4) Categorize Each Crime Under Immigration Law. Crimes that result in deportation may be conduct-specific and include drug-related convictions, firearms offenses, domestic violence, and child abuse.37 There also are broad categories of deportable crimes defined by generic labels such as a “crime involving moral turpitude” or “aggravated felony.” The term crime involving moral turpitude (CIMT) is an example of an immigration term that is anything but straightforward. There is no statutory definition of a CIMT, and it has been defined loosely as a crime requiring “evil” intent or “conduct that is inherently base, vile, or depraved.”38 Moral turpitude itself has been described as a “nebulous concept”39 and has been criticized as the “quintessential example of an ambiguous phrase”40 that “defies a precise definition.”41

    Even if it is possible to give a concise definition of a CIMT, doing so is certainly beyond the scope of this article. However, there are some common characteristics that can help criminal defense counsel begin to grasp this challenging term. There is a misconception in the criminal justice system that only a felony conviction has immigration consequences, but the reality is that both misdemeanors and felonies can be categorized as CIMTs. Paradoxically, a particular felony might not be a CIMT, while a relatively minor crime such as shoplifting triggers the designation.42 Because a CIMT requires evil intent, the focus of any analysis always begins with the mens rea required to commit the crime. An offense with a knowing or intentional mens rea is usually considered a CIMT, while a crime with a negligent mens rea is not.43 A regulatory criminal offense with no mens rea also is ordinarily not considered a CIMT.44 An offense with a reckless mens rea may or may not be a CIMT, often depending on the degree of harm resulting from the crime.45 Given such broad parameters, CIMT jurisprudence can vary widely depending on the particular federal circuit and state case law defining elements of the conviction.

    In contrast to its approach to CIMTs, Congress expressly defined the term aggravated felony under 8 U.S.C. § 1101(a)(43). The definition, however, contains 21 separate lengthy subsections that distinguish among factors such as the nature of the offense and the term of imprisonment imposed. As Justice Alito’s concurrence correctly acknowledged, whether a particular crime is an aggravated felony is not often “easily ascertainable.”46 Similar to a CIMT, the definition of aggravated felony has a complex jurisprudence that may vary based on the federal and state case law of the jurisdictions involved.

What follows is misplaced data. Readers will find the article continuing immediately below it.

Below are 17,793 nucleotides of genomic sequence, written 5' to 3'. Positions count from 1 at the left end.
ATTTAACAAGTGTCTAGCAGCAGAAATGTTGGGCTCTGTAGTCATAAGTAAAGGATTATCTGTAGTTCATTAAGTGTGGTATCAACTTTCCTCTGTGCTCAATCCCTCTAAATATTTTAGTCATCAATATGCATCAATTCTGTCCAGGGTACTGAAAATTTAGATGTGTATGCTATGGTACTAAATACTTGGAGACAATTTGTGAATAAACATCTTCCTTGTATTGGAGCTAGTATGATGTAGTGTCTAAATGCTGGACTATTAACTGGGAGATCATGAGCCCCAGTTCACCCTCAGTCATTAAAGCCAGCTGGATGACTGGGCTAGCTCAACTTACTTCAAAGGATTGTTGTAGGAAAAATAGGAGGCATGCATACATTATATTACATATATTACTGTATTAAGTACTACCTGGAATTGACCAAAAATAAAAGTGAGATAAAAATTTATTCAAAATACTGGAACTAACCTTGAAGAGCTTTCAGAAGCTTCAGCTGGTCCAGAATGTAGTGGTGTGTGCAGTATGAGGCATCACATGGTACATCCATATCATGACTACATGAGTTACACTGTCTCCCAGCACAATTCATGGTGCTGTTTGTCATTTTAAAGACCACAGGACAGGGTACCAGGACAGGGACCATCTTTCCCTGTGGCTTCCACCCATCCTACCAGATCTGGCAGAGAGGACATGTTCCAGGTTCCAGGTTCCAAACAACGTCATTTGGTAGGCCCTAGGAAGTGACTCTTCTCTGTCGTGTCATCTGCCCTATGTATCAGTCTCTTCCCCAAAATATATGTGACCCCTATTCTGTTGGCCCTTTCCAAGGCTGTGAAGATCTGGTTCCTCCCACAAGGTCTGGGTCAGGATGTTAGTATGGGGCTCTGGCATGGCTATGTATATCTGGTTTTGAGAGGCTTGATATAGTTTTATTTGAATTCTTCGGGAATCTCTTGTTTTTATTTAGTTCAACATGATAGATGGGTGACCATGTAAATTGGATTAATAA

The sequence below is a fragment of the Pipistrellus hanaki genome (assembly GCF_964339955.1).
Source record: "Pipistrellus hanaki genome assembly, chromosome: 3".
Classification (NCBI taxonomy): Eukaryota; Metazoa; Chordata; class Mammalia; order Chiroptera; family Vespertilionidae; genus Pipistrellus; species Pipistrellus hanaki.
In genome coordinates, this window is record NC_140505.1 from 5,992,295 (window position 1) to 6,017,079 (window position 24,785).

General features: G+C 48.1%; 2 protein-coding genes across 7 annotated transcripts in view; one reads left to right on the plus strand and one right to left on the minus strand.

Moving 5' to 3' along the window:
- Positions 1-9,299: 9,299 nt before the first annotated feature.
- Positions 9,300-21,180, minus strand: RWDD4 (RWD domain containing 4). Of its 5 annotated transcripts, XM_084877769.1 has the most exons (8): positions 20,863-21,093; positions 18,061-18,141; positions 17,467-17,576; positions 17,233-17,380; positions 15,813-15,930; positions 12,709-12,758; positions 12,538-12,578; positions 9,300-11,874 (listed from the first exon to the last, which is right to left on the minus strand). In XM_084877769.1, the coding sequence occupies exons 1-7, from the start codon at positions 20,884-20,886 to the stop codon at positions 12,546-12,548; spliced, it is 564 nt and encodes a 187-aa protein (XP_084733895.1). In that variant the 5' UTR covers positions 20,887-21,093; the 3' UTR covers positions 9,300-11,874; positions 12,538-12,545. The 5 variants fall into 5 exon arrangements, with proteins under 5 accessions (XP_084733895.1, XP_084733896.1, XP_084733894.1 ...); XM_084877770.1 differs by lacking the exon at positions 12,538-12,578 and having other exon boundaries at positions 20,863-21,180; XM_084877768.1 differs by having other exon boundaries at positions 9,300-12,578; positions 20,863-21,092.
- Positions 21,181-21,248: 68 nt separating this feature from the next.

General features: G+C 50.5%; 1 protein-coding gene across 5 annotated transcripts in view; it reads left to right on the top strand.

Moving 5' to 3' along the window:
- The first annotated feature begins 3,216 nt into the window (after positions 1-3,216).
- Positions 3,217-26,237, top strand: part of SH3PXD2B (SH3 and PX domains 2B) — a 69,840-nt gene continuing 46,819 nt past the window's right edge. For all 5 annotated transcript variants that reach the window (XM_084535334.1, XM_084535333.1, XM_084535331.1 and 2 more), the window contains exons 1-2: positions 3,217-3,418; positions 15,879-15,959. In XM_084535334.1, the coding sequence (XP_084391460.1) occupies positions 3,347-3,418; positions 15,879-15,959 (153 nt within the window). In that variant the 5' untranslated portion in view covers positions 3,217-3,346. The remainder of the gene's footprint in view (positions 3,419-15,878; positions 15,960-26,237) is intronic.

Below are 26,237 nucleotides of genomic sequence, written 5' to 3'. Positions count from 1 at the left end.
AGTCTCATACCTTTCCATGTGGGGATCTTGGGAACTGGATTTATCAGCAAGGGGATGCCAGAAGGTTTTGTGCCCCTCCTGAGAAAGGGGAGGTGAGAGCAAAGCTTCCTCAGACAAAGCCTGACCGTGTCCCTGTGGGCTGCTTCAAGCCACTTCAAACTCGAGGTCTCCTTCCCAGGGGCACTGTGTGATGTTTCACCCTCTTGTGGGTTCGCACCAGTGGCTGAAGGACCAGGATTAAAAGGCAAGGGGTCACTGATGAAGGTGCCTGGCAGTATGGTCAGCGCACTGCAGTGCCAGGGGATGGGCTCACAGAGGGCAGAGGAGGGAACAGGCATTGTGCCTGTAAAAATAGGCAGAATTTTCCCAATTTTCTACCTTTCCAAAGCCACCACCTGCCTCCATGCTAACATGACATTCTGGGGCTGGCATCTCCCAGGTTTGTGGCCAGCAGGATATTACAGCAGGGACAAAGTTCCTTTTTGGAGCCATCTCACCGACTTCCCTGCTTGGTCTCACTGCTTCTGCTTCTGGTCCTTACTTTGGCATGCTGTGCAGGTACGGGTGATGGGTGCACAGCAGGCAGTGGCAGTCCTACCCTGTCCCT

5) Analyze if Each Crime Results in Deportation and Inadmissibility. With a criminal conviction, there are generally two possible immigration consequences for a noncitizen defendant: deportation under 8 U.S.C. § 1227(a)(2) and inadmissibility under 8 U.S.C. § 1182(a)(2).47 Generally, the government applies the grounds of deportation to a noncitizen who is already present in the United States and was lawfully admitted. The grounds of inadmissibility are normally applied to a noncitizen who is seeking admission on a visa or who is applying for lawful permanent residence. Inadmissibility also can apply if a permanent resident has been convicted of a crime and subsequently attempts to reenter the U.S. after traveling abroad.48 Any immigration analysis must account for both deportation and inadmissibility because both can result in removal from the United States or the inability to obtain a future visa. Such an analysis is further complicated because the types of convictions that trigger deportation and inadmissibility, while similar, are not the same. While certain convictions will render a noncitizen deportable and inadmissible, other convictions will only trigger one of these sections.

    The facts of Padilla provide a good example of how the same criminal conviction can lead to very different immigration consequences depending on whether a ground of deportation or a ground of inadmissibility is applied. If Padilla’s criminal defense attorney had been able to obtain an amendment to a single count of simple possession of 30 grams of marijuana, Padilla would have avoided deportation under 8 U.S.C. § 1227(a)(2)(B). However, if Padilla had traveled outside the United States and reentered the United States with the very same conviction, he would be inadmissible and placed into removal proceedings under 8 U.S.C. § 1182(a)(2)(A)(i)(II).49 

    6) Determine Client’s Eligibility for Relief in Immigration Court. Even if criminal defense counsel cannot obtain a disposition that avoids initiation of removal proceedings, the client may still avoid removal in Immigration Court. A noncitizen may be eligible for discretionary relief even though an immigration judge initially finds the noncitizen inadmissible or deportable. It is imperative for criminal defense counsel to have a clear understanding of a client’s eligibility for relief before any plea is entered, because certain convictions will disqualify the client from relief altogether. For example, the main form of relief for a lawful permanent resident is cancellation of removal. One of the requirements for cancellation is that the permanent resident must not have been convicted of an aggravated felony.50 Because an aggravated felony will trigger deportation and disqualify a permanent resident from cancellation, it must be avoided. If defense counsel is successful in negotiating a disposition that results in two CIMT convictions rather than an aggravated felony, a permanent resident may still be placed in removal proceedings but could preserve eligibility for cancellation of removal.